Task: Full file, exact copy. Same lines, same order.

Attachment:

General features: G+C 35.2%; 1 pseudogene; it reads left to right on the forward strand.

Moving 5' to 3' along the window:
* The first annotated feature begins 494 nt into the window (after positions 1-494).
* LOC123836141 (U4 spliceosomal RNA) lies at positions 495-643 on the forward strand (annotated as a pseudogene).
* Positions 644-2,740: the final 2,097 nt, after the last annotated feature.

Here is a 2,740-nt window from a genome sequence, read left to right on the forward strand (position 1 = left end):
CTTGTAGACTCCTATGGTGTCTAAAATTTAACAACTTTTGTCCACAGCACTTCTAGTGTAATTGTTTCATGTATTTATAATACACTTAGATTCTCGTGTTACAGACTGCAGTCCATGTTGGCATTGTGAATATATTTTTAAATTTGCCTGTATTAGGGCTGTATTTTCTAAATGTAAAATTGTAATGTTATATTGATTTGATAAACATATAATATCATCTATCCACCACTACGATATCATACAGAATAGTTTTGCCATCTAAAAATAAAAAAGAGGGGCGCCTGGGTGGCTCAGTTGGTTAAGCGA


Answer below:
General features: G+C 35.2%; 1 pseudogene; it reads left to right on the forward strand.

Moving 5' to 3' along the window:
* The first annotated feature begins 494 nt into the window (after positions 1-494).
* LOC123836141 (U4 spliceosomal RNA) lies at positions 495-643 on the forward strand (annotated as a pseudogene).
* Positions 644-2,740: the final 2,097 nt, after the last annotated feature.

Here is a 2,740-nt window from a genome sequence, read left to right on the forward strand (position 1 = left end):
CTTGTAGACTCCTATGGTGTCTAAAATTTAACAACTTTTGTCCACAGCACTTCTAGTGTAATTGTTTCATGTATTTATAATACACTTAGATTCTCGTGTTACAGACTGCAGTCCATGTTGGCATTGTGAATATATTTTTAAATTTGCCTGTATTAGGGCTGTATTTTCTAAATGTAAAATTGTAATGTTATATTGATTTGATAAACATATAATATCATCTATCCACCACTACGATATCATACAGAATAGTTTTGCCATCTAAAAATAAAAAAGAGGGGCGCCTGGGTGGCTCAGTTGGTTAAGCGA